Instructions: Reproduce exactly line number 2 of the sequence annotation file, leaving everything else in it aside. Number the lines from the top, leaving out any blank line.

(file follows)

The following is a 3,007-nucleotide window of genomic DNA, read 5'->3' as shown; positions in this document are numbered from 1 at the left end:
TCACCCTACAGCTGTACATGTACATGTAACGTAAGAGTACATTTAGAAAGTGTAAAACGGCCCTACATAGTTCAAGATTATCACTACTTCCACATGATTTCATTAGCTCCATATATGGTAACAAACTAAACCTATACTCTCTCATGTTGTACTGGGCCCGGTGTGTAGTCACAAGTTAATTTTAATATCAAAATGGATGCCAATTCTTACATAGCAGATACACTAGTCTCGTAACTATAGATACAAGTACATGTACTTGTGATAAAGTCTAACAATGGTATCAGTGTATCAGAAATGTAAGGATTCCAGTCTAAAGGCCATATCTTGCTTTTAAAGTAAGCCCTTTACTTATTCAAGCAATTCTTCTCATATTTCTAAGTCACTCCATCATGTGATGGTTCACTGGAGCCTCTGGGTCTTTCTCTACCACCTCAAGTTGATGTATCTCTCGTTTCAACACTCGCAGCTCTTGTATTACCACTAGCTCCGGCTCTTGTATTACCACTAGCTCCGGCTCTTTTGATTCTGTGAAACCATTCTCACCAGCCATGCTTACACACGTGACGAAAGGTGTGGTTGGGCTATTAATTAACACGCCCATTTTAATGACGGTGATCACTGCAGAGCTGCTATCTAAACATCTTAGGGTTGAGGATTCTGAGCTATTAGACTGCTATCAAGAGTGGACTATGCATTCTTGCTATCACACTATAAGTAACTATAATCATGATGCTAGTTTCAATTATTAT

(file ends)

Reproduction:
TCACCCTACAGCTGTACATGTACATGTAACGTAAGAGTACATTTAGAAAGTGTAAAACGGCCCTACATAGTTCAAGATTATCACTACTTCCACATGATTTCATTAGCTCCATATATGGTAACAAACTAAACCTATACTCTCTCATGTTGTACTGGGCCCGGTGTGTAGTCACAAGTTAATTTTAATATCAAAATGGATGCCAATTCTTACATAGCAGATACACTAGTCTCGTAACTATAGATACAAGTACATGTACTTGTGATAAAGTCTAACAATGGTATCAGTGTATCAGAAATGTAAGGATTCCAGTCTAAAGGCCATATCTTGCTTTTAAAGTAAGCCCTTTACTTATTCAAGCAATTCTTCTCATATTTCTAAGTCACTCCATCATGTGATGGTTCACTGGAGCCTCTGGGTCTTTCTCTACCACCTCAAGTTGATGTATCTCTCGTTTCAACACTCGCAGCTCTTGTATTACCACTAGCTCCGGCTCTTGTATTACCACTAGCTCCGGCTCTTTTGATTCTGTGAAACCATTCTCACCAGCCATGCTTACACACGTGACGAAAGGTGTGGTTGGGCTATTAATTAACACGCCCATTTTAATGACGGTGATCACTGCAGAGCTGCTATCTAAACATCTTAGGGTTGAGGATTCTGAGCTATTAGACTGCTATCAAGAGTGGACTATGCATTCTTGCTATCACACTATAAGTAACTATAATCATGATGCTAGTTTCAATTATTAT